When I first started writing the story that grew into a trilogy called THE DEVIL IN MISS DRAKE’S CLASS, I knew that the real-world content backing up the horror story (cyberbullying and teen suicide) was something I didn’t want to exploit or glorify. I needed it to be about a kid who learns to live. And its end had to be a real ending. The reader could not even entertain the idea, “Well, looks like there could be a Book 4.”
And so I made THE DEVIL AT PLAY, its final installment, completely un-sequel-able. It’s difficult to be specific without spoiling the story, but I feel pretty confident that readers will understand that any further exploration of these characters would either be impossible—or, at best, irrelevant. I’m hoping, instead, that those who have read these books will, upon reaching the end, breathe a sigh of relief and just say, “Wow. What a ride.” That was the goal.
Of course, anyone in Hollywood will tell you there’s no such thing as an un-sequel-able project. Think of the title Final Destination 2. I mean, really, think about that title. I always hated it when, in a horror film series, one part resolved an issue entirely—like Jason getting “killed” in God-knows how many Friday the 13th installments—only to have him resurrected by a bolt of lightning (or something equally stupid) in the first five minutes of the next movie.
Alternatively, how many of you remember the little girl being rescued in the second Alien movie? It was Sigourney’s whole reason for taking on the monster queen in the climax of the film. In order to make Alien 3, however, years later, the girl is found dead in the spaceship’s stasis tube in the first five minutes of that gratuitous rehash. You see, too much time had passed to cast the original actress—and this story just had to continue.
Nonsense. Let the end be The End.
For me, that does not necessarily mean killing off every character in the book (although I kind of did that in The Forever Show). It just means providing resolution, good or bad, to the major conflicts. So, without spoilers, here’s what ending the series with THE DEVIL AT PLAY meant to me:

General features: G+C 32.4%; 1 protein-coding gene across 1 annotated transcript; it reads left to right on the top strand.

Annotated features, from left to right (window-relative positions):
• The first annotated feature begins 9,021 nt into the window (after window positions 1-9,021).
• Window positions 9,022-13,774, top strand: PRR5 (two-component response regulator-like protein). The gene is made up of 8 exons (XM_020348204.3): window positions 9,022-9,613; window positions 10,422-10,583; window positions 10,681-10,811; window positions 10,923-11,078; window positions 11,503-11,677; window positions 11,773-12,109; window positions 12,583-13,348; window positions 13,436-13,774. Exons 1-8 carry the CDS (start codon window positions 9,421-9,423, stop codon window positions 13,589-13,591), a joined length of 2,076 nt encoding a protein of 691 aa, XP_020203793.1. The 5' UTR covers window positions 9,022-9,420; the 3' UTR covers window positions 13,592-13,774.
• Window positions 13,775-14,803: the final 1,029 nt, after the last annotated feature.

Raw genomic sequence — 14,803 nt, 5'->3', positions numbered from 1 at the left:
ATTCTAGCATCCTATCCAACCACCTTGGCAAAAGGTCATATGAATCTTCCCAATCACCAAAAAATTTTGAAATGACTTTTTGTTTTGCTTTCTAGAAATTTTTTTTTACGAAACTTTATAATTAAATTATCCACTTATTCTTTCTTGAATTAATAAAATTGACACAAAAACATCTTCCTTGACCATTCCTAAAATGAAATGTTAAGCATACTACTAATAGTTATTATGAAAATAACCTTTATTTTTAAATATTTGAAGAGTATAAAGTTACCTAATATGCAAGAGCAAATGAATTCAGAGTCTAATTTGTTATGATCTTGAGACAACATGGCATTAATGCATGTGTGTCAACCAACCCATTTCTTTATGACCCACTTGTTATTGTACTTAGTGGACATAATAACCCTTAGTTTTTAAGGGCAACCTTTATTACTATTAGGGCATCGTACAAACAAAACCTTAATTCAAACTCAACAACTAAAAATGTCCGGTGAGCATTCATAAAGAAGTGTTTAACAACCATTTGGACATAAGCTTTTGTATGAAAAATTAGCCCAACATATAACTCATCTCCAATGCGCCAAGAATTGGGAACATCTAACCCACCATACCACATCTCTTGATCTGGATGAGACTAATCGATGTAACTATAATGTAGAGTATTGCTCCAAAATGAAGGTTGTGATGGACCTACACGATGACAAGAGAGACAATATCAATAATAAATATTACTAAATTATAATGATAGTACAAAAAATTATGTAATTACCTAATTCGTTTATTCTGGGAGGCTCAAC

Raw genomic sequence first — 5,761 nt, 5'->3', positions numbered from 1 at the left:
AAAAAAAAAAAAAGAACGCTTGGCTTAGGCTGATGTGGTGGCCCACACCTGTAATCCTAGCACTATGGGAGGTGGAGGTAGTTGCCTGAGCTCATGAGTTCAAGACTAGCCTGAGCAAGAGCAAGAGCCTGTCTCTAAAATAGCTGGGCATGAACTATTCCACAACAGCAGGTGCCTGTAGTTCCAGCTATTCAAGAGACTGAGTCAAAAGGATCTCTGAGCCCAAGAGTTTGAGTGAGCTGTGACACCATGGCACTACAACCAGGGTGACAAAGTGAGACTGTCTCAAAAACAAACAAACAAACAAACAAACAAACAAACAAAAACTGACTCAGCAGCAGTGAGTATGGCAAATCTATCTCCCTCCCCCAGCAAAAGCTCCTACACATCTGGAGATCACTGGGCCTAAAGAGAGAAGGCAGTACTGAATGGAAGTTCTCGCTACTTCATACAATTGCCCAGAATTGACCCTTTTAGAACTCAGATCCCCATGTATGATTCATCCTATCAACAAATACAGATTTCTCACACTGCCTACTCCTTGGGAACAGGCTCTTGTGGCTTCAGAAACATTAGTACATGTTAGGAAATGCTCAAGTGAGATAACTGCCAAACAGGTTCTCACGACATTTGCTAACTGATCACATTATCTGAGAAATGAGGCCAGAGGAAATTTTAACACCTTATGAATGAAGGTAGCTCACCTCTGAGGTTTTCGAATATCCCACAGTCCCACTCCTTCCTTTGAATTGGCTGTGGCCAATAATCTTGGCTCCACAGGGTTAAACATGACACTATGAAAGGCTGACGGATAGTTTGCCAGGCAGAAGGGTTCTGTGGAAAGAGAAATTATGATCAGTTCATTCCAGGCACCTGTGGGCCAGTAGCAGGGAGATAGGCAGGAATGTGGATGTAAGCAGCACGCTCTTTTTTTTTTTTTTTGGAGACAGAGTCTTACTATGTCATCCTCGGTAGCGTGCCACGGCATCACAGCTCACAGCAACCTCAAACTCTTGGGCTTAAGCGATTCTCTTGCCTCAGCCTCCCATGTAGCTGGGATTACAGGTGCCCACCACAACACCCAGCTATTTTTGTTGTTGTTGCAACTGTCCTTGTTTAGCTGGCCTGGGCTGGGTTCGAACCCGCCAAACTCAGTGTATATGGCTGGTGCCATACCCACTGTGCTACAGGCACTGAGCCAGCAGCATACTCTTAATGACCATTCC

Audrey’s bullying conflict: resolved. The threat of Jack Maddox, a.k.a. “the Observer”: resolved. The damage to the friendship between Audrey and Val: resolved. Maggie Lassiter’s relentless pursuit of “justice”: resolved.
The list could go on. Readers will have their ending. I hope they like where the story ultimately takes them.
It’s still kind of sad, though, for me. I imagine this must be something like what it feels like when parents send their kids off to college. You know—you feel like you’ve done your best by them, helped them grow, dealt with them when they were difficult … Now it’s up to them. And, mostly without your help, you want them to do well. Your hopes are high, but you worry for them. That’s pretty much how I feel about the three books in my little trilogy.
I love ’em to death, but their fates are now out of my hands.
About the Author:
Marcus Damanda lives in Woodbridge, Virginia with his cat, Shazam. At various times throughout his life, he played bass guitar for the garage heavy metal band Mother’s Day, wrote for The Dale City Messenger, and published editorials in The Potomac News and The Freelance Star. Currently, while not plotting his next foray into fictitious suburban mayhem, he spoils his nieces and nephews and teaches middle school English.